Insight

What is an MDR and how is it used?

By Paul Robinson |

A metadata repository (MDR), simply put, is a database created to store metadata. Metadata is data with an additional layer (or layers) of information associated with the data. This gives it more meaning, especially when analyzing and reporting, which in turn provides more value to a business.

Read on to find out more about what they are and how they are used.

DataRepository

There can be dozens to hundreds of pieces of information related to, and stored about, each piece of data, and a well-designed repository not only stores them securely but also allows them to be manipulated and reported by a user with ease.

 

An example

An example may be patient records. Data stored in the database may have one table called ‘Patient’ with many columns each containing data that describes a different attribute to each patient.  Variance is obvious, for example, the relationship between ‘Patient last name’ and ‘Patient first name’ and the relationship of both to the table. What is the field length for each? Are they the same, and are both fields mandatory? What about if they are not populated completely and how is capitalization handled? How are data entry failures, automation, and maintenance managed?

At another level, there may be security requirements for who can access the data - especially in the confidential nature of patient records. As you can see, the possibilities for variance are endless.

 

How do they help users?

A well defined, implemented and maintained Metadata repository turns data into knowledge. It enables all of the structure of the organization’s data to be contained in one integrated place and is a platform for making calculated business decisions. 

Using one form of data model allows the business to define common processes and products that bring the business and technology closer to help organizations make reliable roadmaps with definite goals for success. 

 

What are the Challenges?

The main challenge with an MDR is that each application has unique requirements and therefore are usually unique to each company.  As there is no ‘one size fits all’ solution this has led to many companies developing their own proprietary systems which have the associated challenges.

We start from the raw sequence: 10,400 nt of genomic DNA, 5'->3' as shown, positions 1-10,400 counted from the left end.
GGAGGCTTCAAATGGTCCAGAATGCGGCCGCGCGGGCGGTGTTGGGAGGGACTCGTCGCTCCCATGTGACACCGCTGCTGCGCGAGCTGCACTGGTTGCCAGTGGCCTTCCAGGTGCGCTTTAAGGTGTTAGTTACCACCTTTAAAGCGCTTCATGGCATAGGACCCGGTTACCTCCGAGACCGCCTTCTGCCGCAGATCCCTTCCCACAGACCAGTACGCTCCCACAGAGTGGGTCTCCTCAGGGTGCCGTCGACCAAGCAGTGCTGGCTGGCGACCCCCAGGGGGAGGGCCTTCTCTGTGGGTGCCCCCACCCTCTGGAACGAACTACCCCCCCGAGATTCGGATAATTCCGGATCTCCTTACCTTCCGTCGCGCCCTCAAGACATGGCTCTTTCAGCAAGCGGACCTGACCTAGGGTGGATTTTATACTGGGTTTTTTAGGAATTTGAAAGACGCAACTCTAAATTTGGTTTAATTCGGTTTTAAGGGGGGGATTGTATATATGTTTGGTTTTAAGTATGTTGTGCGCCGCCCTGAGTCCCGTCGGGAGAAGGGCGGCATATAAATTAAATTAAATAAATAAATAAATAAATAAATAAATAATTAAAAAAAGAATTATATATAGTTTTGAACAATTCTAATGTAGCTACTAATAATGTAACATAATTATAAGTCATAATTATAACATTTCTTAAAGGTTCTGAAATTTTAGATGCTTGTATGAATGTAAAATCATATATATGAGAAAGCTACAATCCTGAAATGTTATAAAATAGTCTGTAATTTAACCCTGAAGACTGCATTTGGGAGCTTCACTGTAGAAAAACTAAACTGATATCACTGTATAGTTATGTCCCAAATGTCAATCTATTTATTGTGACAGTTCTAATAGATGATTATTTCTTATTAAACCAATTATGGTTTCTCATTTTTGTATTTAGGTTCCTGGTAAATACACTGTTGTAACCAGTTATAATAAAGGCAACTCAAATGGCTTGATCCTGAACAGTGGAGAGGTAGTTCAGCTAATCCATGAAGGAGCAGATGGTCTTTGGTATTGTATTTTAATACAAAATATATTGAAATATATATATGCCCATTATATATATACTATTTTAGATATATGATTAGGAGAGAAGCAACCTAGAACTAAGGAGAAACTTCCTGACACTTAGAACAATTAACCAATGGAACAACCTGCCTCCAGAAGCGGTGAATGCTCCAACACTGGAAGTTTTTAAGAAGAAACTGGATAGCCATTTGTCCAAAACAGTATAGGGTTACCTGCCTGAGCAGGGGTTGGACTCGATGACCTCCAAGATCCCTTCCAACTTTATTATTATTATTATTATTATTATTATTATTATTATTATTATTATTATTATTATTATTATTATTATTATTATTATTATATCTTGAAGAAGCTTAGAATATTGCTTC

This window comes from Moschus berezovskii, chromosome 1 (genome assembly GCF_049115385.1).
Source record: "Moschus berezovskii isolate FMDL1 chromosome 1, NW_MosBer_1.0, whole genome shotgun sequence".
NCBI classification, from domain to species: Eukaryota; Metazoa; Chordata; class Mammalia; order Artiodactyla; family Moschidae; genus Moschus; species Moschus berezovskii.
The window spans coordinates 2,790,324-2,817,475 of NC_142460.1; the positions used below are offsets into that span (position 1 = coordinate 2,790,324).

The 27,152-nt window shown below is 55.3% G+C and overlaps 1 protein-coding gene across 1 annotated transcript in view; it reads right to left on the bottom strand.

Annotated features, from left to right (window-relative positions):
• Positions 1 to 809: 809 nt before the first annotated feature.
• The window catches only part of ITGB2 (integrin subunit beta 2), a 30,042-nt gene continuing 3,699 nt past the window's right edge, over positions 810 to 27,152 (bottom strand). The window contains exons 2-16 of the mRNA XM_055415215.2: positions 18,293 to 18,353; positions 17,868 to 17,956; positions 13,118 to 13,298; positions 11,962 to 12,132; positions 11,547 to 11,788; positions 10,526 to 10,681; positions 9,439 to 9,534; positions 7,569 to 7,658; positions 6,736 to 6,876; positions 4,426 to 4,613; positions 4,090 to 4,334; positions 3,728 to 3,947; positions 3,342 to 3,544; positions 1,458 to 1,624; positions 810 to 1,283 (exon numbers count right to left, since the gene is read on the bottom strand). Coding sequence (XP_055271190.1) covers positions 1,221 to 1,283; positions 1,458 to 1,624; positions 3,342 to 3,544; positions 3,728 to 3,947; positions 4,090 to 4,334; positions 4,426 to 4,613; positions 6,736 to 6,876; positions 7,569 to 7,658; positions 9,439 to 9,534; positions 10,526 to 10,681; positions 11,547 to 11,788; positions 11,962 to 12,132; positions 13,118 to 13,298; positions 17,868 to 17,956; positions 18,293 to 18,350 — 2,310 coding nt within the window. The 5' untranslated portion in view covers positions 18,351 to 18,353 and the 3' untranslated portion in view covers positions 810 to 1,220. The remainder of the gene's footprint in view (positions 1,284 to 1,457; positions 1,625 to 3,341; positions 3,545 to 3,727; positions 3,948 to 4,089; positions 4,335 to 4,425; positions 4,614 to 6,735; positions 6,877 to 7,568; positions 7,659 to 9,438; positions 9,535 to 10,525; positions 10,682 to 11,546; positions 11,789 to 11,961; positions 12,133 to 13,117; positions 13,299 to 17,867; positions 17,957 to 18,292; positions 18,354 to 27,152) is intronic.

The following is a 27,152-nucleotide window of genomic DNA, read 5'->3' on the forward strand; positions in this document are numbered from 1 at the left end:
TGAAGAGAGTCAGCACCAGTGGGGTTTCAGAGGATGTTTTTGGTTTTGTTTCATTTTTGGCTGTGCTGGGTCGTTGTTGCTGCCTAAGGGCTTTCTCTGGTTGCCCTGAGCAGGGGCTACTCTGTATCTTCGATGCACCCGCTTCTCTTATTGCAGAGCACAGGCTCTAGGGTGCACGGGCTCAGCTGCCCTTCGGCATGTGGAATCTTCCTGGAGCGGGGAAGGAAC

These include costly in-house definition and development, problematic maintenance and upgrades, reliance on a specific subject matter team, inconsistent and often underfunded training and implementation, unsophisticated security, and sometimes the system does not include the polished user interface that many users now demand.

Another challenge is that ideally, the purpose of the registry is to define the data strategy and for it to be maintained across the organization as a whole within one solution. Often, it is found that there are several data models and multiple data management systems as historically it was deemed there were different requirements that could not be accommodated in one solution.

 

What solutions are available?

The good news is that there are an ever-increasing amount of packaged MDR software solutions available that have been developed by a growing user base. These have the benefits of having wide functionality, often being cloud-based, are intuitive to use, and have a consumer-style user interface.   

Some examples of these include:

https://nurocor.com/

https://www.a3informatics.com/

https://www.tcs.com/content/dam/tcs/pdf/Platform/Metadata-Registry-and-Transformation-Platform.pdf

https://www.cognizant.com/Products_and_Platforms_Resources/cognizant-smarttrials-product-brochure.pdf

[Note - the above are provided for information only]

What does the future look like?

Much is being done to develop common standards within the industry with the Clinical Data Interchange Standards Consortium (CDIS) being at the forefront of this charge. Standardised data will enable clinical research to advance and be more usable and effective which is mission-critical for global health. 

For example, Microsoft has teamed up with CDISC to help define the future of standards and technology by facilitating workshops on planning the next generation of the CDIS library for the clinical research community. This is one example of the priority many technology partners, businesses, and academics are placing on this topic.

However, the pharmaceutical industry is heavily regulated and progress is often slow - but at least there is an increasing number of solutions available now which offer more functionality than ever before to help businesses become more successful in this area.


Paul Robinson

Written by Paul Robinson

 

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